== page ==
Paula Callan remembers tutoring a young boy in reading during the summer when she was in high school in her hometown, Bath.

He had limited skills, she said, but by the end of the summer, he felt more comfortable with reading.

“For me, that was the first inkling that I wanted to teach,” she said.

Since July 1, Callan, 54, has been the principal at Messalonskee High School in Oakland-based Regional School Unit 18. Before that, she was assistant principal at Messalonskee for 14 years, for a total of 22 years as an assistant principal in a number of high schools. The district also includes Belgrade, China, Sidney and Rome.

Sam Dunbar, 32, assistant principal at Mt. Blue High School in Farmington for two years, was hired to fill Callan’s assistant position. He’s worked in education for 10 years.

Last year, Callan won the award for assistant principal of the year in Maine.

“That’s a very humbling experience,” she said. “I share the award with the staff and students here.”

This year, as principal, she is looking to implement a new program that focuses on hands-on community learning and also on creating a new space at the high school.

The Year-End Studies Program, or YES Program, will start this June after three years at the drawing board. For the last two weeks of school, after finals are done, students in ninth through 11th grades will choose from hands-on sessions rather than attending regular classes, while seniors prepare for graduation.

“What can you do to still maintain the interest of the students?” Callan said, describing the point of the program. It’s modeled after a similar project in Burlington High School in Vermont.

The school is looking for ways to bring “community knowledge” to the students. Callan said she hopes to get community members with interests in kayaking, survival camping and other activities involved in teaching students.

Each day of the program also will begin and end with academic assistance for students who may need extra help.

The hands-on experience will increase engagement with core content areas, Callan said.

Callan also is piloting a new space for students. This summer she came up with the idea to create a lounge area for students to gather before and after school, which should be ready next week.

Callan wants to focus on building a community, which “giv(es) teachers and students ‘permission’ to think outside of that proverbial box,” she said. She also wants to let students have more say on what happens in the school, to let them know their opinions are heard.

Her mantra for faculty and students this year is, “Let whatever you do today be enough,” she said.

“I’m looking forward to having her fill that position,” said RSU 18 school board Chairman Jim Isgro. “She’s a great choice.”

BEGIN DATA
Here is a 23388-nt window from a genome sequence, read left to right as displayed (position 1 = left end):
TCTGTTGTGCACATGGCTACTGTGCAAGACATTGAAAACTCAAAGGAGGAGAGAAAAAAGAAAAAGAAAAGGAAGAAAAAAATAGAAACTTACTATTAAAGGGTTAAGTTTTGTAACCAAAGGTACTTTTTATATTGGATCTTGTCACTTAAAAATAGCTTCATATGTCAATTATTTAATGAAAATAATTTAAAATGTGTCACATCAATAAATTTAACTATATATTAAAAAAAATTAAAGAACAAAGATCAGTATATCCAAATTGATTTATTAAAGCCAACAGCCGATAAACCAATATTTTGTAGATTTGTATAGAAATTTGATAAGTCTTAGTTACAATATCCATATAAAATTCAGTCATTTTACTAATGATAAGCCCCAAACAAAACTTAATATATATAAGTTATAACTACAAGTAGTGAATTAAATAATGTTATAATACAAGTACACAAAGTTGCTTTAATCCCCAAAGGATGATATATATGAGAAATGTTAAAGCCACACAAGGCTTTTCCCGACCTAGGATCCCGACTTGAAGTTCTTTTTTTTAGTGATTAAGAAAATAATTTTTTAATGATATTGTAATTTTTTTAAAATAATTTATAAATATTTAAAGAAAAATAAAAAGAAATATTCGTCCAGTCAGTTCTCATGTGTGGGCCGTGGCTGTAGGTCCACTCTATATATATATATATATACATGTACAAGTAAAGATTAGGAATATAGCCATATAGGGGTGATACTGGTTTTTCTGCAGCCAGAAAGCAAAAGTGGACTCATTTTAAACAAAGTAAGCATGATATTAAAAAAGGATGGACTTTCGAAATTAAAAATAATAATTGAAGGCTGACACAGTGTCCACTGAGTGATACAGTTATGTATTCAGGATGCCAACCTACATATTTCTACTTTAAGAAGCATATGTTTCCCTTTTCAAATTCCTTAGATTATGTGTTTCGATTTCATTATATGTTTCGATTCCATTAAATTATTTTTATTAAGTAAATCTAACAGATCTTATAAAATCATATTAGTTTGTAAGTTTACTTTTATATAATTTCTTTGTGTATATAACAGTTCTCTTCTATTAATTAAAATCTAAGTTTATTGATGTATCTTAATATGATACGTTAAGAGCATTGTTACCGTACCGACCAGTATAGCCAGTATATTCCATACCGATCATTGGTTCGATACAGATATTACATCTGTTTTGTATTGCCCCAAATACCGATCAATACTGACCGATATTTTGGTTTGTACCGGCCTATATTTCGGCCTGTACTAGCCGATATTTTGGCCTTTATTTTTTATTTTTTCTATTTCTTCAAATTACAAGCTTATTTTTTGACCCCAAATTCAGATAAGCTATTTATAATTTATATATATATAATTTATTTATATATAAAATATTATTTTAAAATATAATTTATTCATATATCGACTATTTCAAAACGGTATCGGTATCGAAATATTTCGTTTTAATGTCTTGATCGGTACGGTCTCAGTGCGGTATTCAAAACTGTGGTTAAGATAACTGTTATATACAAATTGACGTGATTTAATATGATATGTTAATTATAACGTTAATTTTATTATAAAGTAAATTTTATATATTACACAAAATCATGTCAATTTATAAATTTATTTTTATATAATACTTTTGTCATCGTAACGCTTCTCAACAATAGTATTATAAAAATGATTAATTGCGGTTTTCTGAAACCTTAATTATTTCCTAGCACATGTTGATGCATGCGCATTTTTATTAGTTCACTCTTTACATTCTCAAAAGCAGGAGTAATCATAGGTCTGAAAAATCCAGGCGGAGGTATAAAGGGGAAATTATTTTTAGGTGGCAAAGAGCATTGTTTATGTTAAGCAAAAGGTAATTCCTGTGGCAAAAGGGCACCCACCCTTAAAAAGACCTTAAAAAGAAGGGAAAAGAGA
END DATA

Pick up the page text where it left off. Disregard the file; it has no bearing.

Dunbar said he knows he has “big shoes to fill” in his new position. Right now, he’s absorbing everything he can and learning about the school. He said he hopes to leverage the community around the high school more.

Dunbar attended the University of Maine at Farmington for both his undergraduate and graduate degrees in education. He taught social studies at Mt. Blue High School in Regional School Unit 9 for eight years before taking on an administrative role.

“As a teacher, I became a leader in the school,” Dunbar said. “I felt I could have a greater impact in administration.”

Dunbar lives in Belgrade with his wife, Laura, who teaches first grade at Belgrade Central School; and two children. He said he was drawn to Messalonskee High School because of its reputation.

“If it’s good enough for me to send my kids to, it’s good enough for me to work for,” he said. After learning more about the school this summer, he said he’s impressed by the interventions in place for students at risk of failing courses or having trouble with academics.

“There are safety nets for kids I wasn’t used to seeing,” he said.

Dunbar can’t pinpoint exactly when he realized he wanted to work in education, he said, but he stays in the profession because he likes working with students and making a difference.

“You can see growth in kids any day and every day,” he said. Dunbar said he has always been “student-centered to a fault.”

Callan, who lives in Oakland, said she first applied for a position at Messalonskee High School because it was well-known for its excellence. She was also drawn to the school because of the supportive community surrounding it, she said. “The community members expect an excellent education.”

She began her career as a special education teacher in Augusta after earning her undergraduate degree from the University of Maine at Farmington. She later received a master’s degree from the University of Maine, in Orono.

After being assistant principal for so long, Callan is afraid to lose a connection with students, she said. When working as a principal, the focus shifts from day-to-day contact to larger-picture items such as curriculum, policies and standards. The position also works more on staff and professional development.

Still, she plans to carve out time in her day for her usual meet-and-greet with students in the morning.

“It’ll take more of a conscious effort, for me,” Callan said, though she will work to maintain close contact with students.

“(Students) teach us something every day,” she said.

“Especially with perspective,” Dunbar added, saying that he is always humbled by students who accomplish great things while in tough situations.

Both are looking forward to the start of the year.

“I want to see this building full of students and teachers,” Dunbar said.

Callan said she feels the way she did when she was younger and had all of her school supplies ready, excited to see what was in store.

“I still have that excitement 33 years later,” she said.

Madeline St. Amour — 861-9239

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Twitter: @madelinestamour